Reliability does not equal predictive value

I guess because we’re in the midst of Lyme season here in the Lyme rampant states today I googled “lyme disease” + test + research. The second “scholarly article” return was this one which I found interesting enough to read in full text (and to follow several linked references to and from).

Klempner, M. S., C. H. Schmid, L. Hu, A. C. Steere, G. Johnson, B. McCloud, R. Noring, and A. Weinstein. 2001. Intralaboratory reliability of serologic and urine testing for Lyme disease. Am. J. Med. 110:217-219.
Article Outline
Laboratory testing for Lyme disease is controversial because of problems with test sensitivity and specificity, the lack of standardized reagents, and interlaboratory and intralaboratory variability [see article for hyper-refs]. We determined the reliability of a serologic test and a urine test for Lyme disease, each performed in a reference laboratory, in control subjects and patients with Lyme disease who had posttreatment symptoms.

Material and Methods
Study Subjects
We studied 10 healthy control subjects who had never had Lyme disease and 21 patients with a history of acute Lyme disease, as defined by the Centers for Disease Control and Prevention [see article for hyper-refs], who had chronic (>6 month’s duration) fatigue, musculoskeletal pain, or neurocognitive impairment despite treatment with recommended antibiotics.

Sample Collection
Serum samples were obtained from all 21 patients and the 10 control subjects. One aliquot was immediately analyzed; duplicate aliquots were frozen at −70°C and tested within 6 months after collection.

Serologic Test
In all 10 control subjects, the initial western blot analysis yielded negative results. In three of four duplicate specimens analyzed, the same immunoreactive bands seen in the original aliquot were present; 1 duplicate specimen contained a 41-kDa band that was not present in the original aliquot.

In the 21 patients with Lyme disease, the results of the initial western blot analysis were positive in 14 cases and negative in 7. Analysis of duplicate specimens yielded identical results in all 21 patients (κ = 1.0, Table 1). The same immunoreactive bands identified in the first analysis were present in 7 of the 14 seropositive duplicate samples; 5 samples had 1 additional band, and 2 samples had 2 additional bands. Repeat testing of the 7 seronegative samples showed fewer than 5 reactive bands in all samples.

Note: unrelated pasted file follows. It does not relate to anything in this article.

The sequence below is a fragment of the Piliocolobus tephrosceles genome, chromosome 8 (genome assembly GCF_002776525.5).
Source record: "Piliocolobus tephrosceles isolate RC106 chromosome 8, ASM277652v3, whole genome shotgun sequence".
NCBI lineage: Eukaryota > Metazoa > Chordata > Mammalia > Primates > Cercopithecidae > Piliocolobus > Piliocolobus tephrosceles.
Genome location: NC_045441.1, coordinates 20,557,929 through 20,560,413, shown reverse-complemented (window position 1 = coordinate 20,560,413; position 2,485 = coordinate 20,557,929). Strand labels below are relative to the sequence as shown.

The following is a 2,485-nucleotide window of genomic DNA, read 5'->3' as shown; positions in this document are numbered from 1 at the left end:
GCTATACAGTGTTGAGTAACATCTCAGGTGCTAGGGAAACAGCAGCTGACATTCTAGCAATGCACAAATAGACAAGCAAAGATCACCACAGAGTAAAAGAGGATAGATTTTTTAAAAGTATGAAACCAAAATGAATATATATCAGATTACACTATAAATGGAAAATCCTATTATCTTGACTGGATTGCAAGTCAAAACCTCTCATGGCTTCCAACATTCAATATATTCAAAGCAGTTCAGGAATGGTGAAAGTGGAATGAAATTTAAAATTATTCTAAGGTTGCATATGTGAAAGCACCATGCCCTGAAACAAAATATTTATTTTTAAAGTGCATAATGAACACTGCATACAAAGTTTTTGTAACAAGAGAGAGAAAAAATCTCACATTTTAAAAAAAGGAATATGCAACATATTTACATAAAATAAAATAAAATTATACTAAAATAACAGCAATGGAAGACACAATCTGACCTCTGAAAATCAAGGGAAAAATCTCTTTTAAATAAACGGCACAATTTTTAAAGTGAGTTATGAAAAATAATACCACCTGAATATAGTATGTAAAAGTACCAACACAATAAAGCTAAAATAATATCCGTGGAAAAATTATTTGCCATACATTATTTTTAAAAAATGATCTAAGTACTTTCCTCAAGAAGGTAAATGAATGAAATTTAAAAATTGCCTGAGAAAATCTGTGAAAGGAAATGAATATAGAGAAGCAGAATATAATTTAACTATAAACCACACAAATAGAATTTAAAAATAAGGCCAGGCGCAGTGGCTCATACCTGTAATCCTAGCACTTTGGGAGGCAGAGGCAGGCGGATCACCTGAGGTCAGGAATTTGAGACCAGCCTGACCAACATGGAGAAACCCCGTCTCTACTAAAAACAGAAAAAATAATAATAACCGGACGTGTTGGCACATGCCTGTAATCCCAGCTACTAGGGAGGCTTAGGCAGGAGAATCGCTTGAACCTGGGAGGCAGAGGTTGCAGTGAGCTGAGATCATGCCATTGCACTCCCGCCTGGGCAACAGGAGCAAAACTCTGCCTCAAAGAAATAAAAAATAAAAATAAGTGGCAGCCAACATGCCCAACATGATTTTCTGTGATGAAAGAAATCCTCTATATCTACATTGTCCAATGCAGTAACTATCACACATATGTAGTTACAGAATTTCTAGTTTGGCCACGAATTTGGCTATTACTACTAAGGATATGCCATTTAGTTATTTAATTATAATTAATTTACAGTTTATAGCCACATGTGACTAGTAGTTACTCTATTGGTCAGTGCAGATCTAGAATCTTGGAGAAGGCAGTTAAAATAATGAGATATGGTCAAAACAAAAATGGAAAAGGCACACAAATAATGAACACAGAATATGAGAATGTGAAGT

To sum, using the “five band” criteria, the test-retest outcome was great when we consider just the 10 control subjects. Moreover, one might conclude that a negative blood test reliably predicts/detects the absence of disease in a person who does not have the disease. Further, a positive blood test reliably predicts/detects the presence of disease in people with it. However, a negative blood test is not so great a diagnostic tool for someone with the disease. That is, there are false negatives among the 21 experimental subjects, 7 false negatives in both the test and retest conditions (- reliably). That’s one third of experimental condition subjects who tested negative twice despite being diagnosed with Lyme. How do our authors interpret these findings? In explicit terms, very narrowly.

Our study showed that testing of duplicate serum specimens from 21 patients with Lyme disease and 10 healthy controls by a single reference laboratory using a commercially available immunoglobulin G western blot kit gave 100% concordant results for seroreactivity and highly reproducible results for the identification of individual bands.

Yes, the results were “reproducible”, thus the test is deemed reliable. What does this mean for practice? That is, should we extrapolate that the western blot is a good test for confirming (or disconfirming) a suspected diagnosis of Lyme Disease? The authors make a cited claim that “In patients with chronic symptoms of at least 6 months’ duration, the most appropriate serologic test for prior infection with B. burgdorferi is the immunoglobulin G western blot, which is recommended by the Centers for Disease Control as the final basis for determination of seroreactivity.” which, given its context in the publication, serves to link the reliability of the western blot with it being a good tool for diagnosis.

So I guess if you think you have Lyme, you’d better hope you’re not a member of portion of the population who may get a false negative test result.